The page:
Its stature would rise in the 1920s when it was renovated and became an exclusive Metro-Goldwyn-Mayer cinema. It would be revamped in 1933, under the helm of Architect Pablo Antonio (now National Artist), who gave it a distinct Art Deco look. In 1955, its screen was widened, and its seating capacity was increased from 1,000 to 5,000.
At its prime, Ideal stood as one of the finest movie houses in the country, providing its patrons with maximum viewing enjoyment owing to its modern amenities and elegant features such as its spectacular lobby. The theater was closed in the 1970s, then was demolished to make way for the LRT in the 1980s, its place taken over by a shopping center.
Rialto Theater in 1952. Just one of the many theaters owned by the Rufino family in Manila. It has been torn down to give way to a hotel.
Luzon Theaters, incorporated by the Rufino family, operated the biggest theater chain in Manila. Many of these theaters were built on land the Rufinos owned in Avenida and Ermita. Rialto Theater was one of their earliest buildings on Avenida, dating back to 1933. Rialto was known for its screening first-run films produced by Columbia Pictures.
When U.S. films were transferred to the State Theater in 1935, Rialto was renamed Grand Theater, and became the house of first-run Tagalog pictures. After the war, the theater was rebuilt in 1947 and it increased its seating capacity to more than 700. It reverted back to its old name, Rialto Theater. It was first converted into a commercial arcade, and now, a hotel.
State Theater in 1952, another impressive Art Deco building by Architect Juan Nakpil. A mall now stands on its original site.
Another popular Luzon Inc.-operated theater was the State Theater along Rizal Avenue and Bustos Street, designed by National Artist Juan Nakpil. It was done in modern Art Deco style in 1935. It suffered some damage after the war and was rebuilt in 1946 with a 1,000-plus seating capacity. It ceased operations in the 1990s and was totally torn down in 2001. Emerald Circle, a small mall, now stands at this location.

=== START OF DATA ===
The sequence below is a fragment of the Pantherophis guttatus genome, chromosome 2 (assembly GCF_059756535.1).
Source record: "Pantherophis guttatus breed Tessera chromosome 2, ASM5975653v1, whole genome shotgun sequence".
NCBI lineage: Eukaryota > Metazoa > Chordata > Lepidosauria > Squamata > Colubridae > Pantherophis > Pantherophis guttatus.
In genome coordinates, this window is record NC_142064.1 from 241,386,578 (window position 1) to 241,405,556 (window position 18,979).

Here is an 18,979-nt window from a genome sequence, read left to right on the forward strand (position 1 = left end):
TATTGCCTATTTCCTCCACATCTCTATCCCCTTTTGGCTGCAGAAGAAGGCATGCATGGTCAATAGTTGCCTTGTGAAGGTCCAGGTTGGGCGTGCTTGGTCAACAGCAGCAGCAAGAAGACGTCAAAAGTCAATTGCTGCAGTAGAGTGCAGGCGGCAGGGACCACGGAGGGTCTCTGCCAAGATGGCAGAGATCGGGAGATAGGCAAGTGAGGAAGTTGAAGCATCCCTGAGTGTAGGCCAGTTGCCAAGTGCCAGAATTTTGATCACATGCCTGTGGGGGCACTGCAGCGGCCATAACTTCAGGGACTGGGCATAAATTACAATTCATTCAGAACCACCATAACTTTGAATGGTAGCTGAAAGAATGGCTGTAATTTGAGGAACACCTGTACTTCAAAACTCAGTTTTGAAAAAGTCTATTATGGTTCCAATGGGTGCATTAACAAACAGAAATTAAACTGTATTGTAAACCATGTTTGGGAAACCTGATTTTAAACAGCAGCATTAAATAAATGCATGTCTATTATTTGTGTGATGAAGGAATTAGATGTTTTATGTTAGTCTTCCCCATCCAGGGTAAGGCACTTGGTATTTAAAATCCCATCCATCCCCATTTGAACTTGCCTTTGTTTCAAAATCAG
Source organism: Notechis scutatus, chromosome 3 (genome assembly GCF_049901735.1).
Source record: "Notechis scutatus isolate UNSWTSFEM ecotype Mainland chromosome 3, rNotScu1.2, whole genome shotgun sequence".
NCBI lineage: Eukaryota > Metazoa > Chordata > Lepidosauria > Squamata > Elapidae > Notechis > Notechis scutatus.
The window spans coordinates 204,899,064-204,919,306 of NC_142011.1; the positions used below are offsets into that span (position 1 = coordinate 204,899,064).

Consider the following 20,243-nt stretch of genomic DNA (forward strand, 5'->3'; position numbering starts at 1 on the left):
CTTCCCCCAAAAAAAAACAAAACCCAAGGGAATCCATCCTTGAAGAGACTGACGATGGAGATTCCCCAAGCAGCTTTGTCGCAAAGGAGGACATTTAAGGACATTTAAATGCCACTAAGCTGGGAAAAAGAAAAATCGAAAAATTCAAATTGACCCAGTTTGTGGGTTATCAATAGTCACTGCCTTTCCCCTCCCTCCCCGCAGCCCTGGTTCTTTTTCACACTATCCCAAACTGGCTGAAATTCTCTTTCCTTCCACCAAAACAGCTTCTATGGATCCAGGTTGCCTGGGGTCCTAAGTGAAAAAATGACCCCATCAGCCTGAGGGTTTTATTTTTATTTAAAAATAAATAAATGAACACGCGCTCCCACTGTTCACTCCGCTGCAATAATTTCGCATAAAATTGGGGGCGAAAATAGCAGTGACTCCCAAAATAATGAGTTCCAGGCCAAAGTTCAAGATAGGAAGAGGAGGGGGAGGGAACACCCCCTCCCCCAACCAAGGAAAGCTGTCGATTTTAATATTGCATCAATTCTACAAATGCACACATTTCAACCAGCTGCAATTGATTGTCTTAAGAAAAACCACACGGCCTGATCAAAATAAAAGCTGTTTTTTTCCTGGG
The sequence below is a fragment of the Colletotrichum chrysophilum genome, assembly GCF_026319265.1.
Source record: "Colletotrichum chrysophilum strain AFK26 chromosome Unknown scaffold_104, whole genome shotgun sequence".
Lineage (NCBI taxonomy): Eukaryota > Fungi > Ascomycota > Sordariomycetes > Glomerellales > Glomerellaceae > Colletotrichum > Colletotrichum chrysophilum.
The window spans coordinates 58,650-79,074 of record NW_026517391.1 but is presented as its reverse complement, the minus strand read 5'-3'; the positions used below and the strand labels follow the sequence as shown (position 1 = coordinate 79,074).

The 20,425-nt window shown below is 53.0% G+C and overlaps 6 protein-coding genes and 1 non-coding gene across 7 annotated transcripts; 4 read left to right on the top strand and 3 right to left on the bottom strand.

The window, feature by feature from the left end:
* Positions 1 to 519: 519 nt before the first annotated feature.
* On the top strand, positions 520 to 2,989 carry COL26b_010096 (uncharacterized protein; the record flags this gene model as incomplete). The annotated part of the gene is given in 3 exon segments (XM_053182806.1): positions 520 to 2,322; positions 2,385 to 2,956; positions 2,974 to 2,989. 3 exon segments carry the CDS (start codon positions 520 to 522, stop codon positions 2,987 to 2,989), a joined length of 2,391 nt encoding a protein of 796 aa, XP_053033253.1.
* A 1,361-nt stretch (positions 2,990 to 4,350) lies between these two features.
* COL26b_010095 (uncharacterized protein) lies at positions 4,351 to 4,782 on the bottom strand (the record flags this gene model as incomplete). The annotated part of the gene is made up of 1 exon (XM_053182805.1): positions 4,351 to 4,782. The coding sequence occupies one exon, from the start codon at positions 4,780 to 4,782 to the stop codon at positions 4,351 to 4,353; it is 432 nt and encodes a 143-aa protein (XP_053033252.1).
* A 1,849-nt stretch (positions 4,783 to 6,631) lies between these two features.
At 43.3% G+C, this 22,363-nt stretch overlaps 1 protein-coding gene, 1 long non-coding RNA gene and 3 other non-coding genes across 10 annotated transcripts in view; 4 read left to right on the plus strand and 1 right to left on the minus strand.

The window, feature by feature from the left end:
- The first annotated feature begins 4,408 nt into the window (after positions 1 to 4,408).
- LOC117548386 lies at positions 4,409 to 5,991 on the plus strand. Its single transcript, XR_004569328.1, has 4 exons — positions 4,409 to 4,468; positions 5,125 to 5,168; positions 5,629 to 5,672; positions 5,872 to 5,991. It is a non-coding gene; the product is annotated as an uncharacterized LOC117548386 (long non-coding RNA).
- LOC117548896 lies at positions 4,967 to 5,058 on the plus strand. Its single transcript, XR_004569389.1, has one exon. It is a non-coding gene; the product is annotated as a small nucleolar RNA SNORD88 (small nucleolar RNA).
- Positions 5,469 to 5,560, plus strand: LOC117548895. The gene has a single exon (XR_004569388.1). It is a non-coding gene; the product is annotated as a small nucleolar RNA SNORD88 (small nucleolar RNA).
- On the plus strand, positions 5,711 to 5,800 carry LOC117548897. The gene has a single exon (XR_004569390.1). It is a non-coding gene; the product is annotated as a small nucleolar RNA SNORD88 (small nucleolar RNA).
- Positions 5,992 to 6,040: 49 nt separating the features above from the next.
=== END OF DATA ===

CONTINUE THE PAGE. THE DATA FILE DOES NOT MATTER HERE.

Avenida Theater in 1952, the Art Deco theater designed by the architect Juan Nakpil. In its place is now a parking lot.
Architect Juan Nakpil designed the high-rise Avenida Theater of Luzon Theaters Inc. which was inaugurated in 1939 by President and Mrs. Manuel L. Quezon. Damaged by the war, it was rebuilt in 1946, with an expanded seating capacity: The loge had 107 seats, the balcony had 396, and the ground floor had 1,066. The Art Deco, air-conditioned building was known for its first-run Paramount and RKO Radio pictures. In 2007, Avenue Theater was torn down and converted into a parking lot.
Odeon Theater in 1983, business as usual even with the LRT construction underway.
At the corner of Recto and Avenida once stood the capacious Odeon Theater, which in its heyday was one of the country’s biggest. The fully air-conditioned theater screened mostly United Artists movies. Odeon was torn down in the 1980s to give way to a mall linked with the Doroteo Jose-Recto LRT station walkway—the Odeon Terminal Mall.
Early Shoe Mart strip ads, from 1959. Shoe Mart attracted crowds through its innovative display of shoes.
The Philippines’ foremost malls—SM—began as a humble shoe store founded by the visionary entrepreneur, Henry Sy Sr. He also used to own a pharmacy, but it was the shoe store that he put up in a small space on 431 Rizal Avenue, on October 1958. With his unusual merchandising displays, Sy transformed Shoe Mart into a “shoe store of distinction for the whole family.”